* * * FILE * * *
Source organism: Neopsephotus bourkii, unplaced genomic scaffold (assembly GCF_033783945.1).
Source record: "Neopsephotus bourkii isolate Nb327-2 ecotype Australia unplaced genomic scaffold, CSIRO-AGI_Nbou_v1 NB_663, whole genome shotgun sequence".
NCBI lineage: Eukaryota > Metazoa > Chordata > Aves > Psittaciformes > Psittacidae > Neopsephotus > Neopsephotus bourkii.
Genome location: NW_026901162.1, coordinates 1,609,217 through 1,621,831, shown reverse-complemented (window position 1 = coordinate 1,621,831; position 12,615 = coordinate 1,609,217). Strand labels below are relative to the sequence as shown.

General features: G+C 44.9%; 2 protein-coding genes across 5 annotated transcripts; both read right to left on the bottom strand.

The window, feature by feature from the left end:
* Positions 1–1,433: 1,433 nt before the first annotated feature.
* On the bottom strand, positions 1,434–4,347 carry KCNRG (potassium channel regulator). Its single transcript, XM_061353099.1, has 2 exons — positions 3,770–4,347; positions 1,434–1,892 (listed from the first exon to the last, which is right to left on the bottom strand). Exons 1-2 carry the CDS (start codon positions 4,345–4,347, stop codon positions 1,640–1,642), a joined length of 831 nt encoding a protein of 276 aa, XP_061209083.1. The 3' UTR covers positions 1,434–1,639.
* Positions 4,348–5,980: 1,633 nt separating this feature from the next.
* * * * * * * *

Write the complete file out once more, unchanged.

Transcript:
Source organism: Neopsephotus bourkii, unplaced genomic scaffold (assembly GCF_033783945.1).
Source record: "Neopsephotus bourkii isolate Nb327-2 ecotype Australia unplaced genomic scaffold, CSIRO-AGI_Nbou_v1 NB_663, whole genome shotgun sequence".
NCBI lineage: Eukaryota > Metazoa > Chordata > Aves > Psittaciformes > Psittacidae > Neopsephotus > Neopsephotus bourkii.
Genome location: NW_026901162.1, coordinates 1,609,217 through 1,621,831, shown reverse-complemented (window position 1 = coordinate 1,621,831; position 12,615 = coordinate 1,609,217). Strand labels below are relative to the sequence as shown.

General features: G+C 44.9%; 2 protein-coding genes across 5 annotated transcripts; both read right to left on the bottom strand.

The window, feature by feature from the left end:
* Positions 1–1,433: 1,433 nt before the first annotated feature.
* On the bottom strand, positions 1,434–4,347 carry KCNRG (potassium channel regulator). Its single transcript, XM_061353099.1, has 2 exons — positions 3,770–4,347; positions 1,434–1,892 (listed from the first exon to the last, which is right to left on the bottom strand). Exons 1-2 carry the CDS (start codon positions 4,345–4,347, stop codon positions 1,640–1,642), a joined length of 831 nt encoding a protein of 276 aa, XP_061209083.1. The 3' UTR covers positions 1,434–1,639.
* Positions 4,348–5,980: 1,633 nt separating this feature from the next.